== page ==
A correspondence on Zeppelins in the letters column of the Times Literary Supplement prompted a visit to a local Suffolk church where 17 German airmen were buried after crashing their Zeppelin in 1917. The letters have the slightly leaden header 'Led by a Zeppelin' and concern a remark of Katherine Mansfield's about how she was so attracted to the sound and sight of a Zeppelin during a raid on Paris that '…she longed to go out and follow it…' This reminds the correspondent of G.B. Shaw's reaction to a Zeppelin over Potter's Bar in October 1917 -'… the sound of the engines was so fine, and its voyage through the stars so enchanting, that I positively caught myself hoping next night there would be another raid…'
This letter (from the American writer Stanley Weintraub) prompted a riposte about the metropolitan bias of the T.L.S. letters from Suffolk beer baron Simon Loftus (26/9/2014). He notes that Zeppelin raids were relatively common on the East Coast - "...towns such as Great Yarmouth, Lowestoft and Southwold were bombed more or less ineffectually by these strange Leviathans of the skies…" He then alludes to the Zeppelin shot down near Theberton, noting that pieces of the aluminium structure, salvaged from the wreckage were auctioned in aid of the Red Cross. The 17 German airmen were buried in the peaceful graveyard at Theberton. Also buried there is the author of Arabia Deserta Charles M. Doughty. The airmen's bodies have since been moved to a central burial ground in Staffordshire, although a memorial can still be seen in the cemetery across the road from the church.
Part of the framework of the Zeppelin itself is mounted in the porch of the church (below); whether this was bought at the auction is unclear. At one point the church also boasted a German machine gun but this was subsequently rebuilt and is on permanent loan to the Anglian regiment.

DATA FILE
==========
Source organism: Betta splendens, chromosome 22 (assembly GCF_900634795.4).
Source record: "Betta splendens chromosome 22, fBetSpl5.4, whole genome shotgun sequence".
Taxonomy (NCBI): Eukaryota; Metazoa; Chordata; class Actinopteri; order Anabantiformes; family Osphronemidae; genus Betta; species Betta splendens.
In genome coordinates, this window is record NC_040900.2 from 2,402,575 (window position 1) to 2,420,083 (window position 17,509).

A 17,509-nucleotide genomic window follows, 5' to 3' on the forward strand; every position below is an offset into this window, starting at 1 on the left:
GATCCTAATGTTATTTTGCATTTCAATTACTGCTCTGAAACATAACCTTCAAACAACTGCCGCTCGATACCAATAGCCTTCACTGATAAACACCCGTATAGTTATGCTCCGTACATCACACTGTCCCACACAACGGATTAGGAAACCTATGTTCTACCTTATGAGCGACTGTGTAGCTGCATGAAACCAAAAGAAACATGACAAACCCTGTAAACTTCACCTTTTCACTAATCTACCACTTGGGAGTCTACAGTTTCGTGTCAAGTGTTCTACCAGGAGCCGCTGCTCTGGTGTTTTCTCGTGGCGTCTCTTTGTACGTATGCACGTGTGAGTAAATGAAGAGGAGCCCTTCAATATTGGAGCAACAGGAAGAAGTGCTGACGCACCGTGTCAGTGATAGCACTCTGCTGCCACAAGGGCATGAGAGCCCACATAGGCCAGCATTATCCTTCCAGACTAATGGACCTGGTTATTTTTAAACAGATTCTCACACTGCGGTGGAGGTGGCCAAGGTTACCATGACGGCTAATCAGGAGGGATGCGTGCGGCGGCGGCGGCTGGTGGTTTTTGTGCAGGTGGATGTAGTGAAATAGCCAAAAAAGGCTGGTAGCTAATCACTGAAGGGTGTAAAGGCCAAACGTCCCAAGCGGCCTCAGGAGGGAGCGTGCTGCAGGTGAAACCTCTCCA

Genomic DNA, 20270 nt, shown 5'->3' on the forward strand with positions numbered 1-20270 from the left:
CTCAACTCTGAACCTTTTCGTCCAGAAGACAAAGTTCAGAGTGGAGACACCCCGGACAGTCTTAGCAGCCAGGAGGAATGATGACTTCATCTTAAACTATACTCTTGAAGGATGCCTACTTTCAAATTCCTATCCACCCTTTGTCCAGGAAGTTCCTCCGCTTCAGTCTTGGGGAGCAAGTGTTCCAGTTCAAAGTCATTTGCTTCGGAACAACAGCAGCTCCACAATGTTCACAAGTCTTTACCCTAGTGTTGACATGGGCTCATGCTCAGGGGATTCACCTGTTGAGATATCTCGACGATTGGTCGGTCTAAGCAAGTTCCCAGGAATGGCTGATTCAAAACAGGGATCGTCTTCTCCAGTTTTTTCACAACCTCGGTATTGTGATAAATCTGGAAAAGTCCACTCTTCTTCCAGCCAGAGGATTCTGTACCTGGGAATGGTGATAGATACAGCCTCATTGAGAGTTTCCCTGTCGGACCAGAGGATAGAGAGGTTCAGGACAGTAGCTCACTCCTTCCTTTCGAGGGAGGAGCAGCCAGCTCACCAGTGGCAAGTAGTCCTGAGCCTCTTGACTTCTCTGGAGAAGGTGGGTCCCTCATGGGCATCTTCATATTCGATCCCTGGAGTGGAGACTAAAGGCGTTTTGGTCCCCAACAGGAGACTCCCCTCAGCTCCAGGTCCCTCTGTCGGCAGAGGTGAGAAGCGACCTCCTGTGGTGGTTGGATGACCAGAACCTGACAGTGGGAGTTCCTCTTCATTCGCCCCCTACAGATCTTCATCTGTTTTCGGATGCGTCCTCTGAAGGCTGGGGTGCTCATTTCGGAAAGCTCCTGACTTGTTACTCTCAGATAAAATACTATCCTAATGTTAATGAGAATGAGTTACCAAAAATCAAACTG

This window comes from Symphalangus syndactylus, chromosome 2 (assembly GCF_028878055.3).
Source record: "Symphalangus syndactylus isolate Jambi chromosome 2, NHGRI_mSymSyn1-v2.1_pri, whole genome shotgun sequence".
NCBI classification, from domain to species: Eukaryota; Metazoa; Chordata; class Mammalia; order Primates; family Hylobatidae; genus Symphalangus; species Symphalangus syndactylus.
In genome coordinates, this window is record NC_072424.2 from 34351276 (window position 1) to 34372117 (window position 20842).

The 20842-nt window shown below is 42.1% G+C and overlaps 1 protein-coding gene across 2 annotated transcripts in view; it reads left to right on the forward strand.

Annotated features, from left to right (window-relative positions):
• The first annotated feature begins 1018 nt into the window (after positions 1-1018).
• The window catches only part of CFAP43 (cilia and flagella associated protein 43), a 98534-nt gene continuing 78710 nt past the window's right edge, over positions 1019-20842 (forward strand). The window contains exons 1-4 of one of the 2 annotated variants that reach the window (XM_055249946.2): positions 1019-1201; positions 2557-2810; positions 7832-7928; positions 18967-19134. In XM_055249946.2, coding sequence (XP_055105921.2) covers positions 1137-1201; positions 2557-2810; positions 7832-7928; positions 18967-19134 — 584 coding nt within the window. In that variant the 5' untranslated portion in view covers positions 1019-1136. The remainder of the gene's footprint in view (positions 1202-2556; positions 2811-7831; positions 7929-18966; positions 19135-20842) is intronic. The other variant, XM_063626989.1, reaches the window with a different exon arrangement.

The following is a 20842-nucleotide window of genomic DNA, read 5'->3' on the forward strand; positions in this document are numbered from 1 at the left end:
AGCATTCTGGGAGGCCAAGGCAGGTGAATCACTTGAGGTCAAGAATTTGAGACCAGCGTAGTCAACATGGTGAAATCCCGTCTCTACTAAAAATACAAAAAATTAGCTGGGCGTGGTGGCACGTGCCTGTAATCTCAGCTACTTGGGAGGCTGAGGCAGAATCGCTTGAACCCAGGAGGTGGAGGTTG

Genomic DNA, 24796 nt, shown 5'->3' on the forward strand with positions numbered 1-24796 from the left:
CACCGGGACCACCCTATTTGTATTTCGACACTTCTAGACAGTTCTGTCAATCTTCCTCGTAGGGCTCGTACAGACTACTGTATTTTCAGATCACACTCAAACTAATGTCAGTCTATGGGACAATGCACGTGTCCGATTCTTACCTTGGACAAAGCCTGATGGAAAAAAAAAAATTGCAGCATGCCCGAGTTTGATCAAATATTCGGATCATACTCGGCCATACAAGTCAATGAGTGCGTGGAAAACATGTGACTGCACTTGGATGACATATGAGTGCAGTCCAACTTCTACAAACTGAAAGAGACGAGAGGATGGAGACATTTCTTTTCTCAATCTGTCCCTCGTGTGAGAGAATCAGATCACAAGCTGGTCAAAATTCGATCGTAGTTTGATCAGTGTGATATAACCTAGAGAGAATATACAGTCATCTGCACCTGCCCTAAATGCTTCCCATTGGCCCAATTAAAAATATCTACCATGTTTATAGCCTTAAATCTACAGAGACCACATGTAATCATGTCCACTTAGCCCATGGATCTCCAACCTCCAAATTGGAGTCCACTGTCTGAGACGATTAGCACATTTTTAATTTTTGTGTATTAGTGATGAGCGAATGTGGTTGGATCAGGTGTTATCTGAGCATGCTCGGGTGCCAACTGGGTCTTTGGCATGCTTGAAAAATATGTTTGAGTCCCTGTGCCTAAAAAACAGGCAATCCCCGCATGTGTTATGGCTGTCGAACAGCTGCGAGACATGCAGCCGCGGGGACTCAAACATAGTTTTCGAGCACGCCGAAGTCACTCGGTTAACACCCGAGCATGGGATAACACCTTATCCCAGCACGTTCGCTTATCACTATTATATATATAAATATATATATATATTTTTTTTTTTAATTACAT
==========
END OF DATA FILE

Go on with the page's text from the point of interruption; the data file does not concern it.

The Zeppelin seen by Shaw over Potter's Bar on 1/10/1917 was seen by millions in London. One reporter Michael MacDonagh gave this eyewitness account:
I saw high in the sky a concentrated blaze of searchlights, and in its centre, a ruddy glow, which rapidly spread into the outline of a blazing airship.
Then the searchlights were turned off and the Zeppelin drifted perpendicularly in the darkened sky, a gigantic pyramid of flames, red and orange, like a ruined star falling slowly to earth.
Its glare lit up the streets and gave a ruddy tint, even to the waters of the Thames.
The spectacle lasted two or three minutes. It was so horribly fascinating that I felt spellbound - almost suffocated with emotion, ready hysterically to laugh or cry.
When, at last, the doomed airship vanished from sight, there arose a shout the like of which I never heard in London before -- a swelling shout, that appeared to be rising from all parts of the metropolis, ever increasing in force and intensity.
[The Zeppelin had drifted to the north, out of Michael MacDonagh’s view, and was falling slowly towards Potters Bar, where it crashed to the ground.]
The 'swelling shout' that came up from the London crowds is recorded elsewhere. The noise from tens of thousands of London street and garden parties at the midnight of the millennium in 2000 was possibly on a similar scale...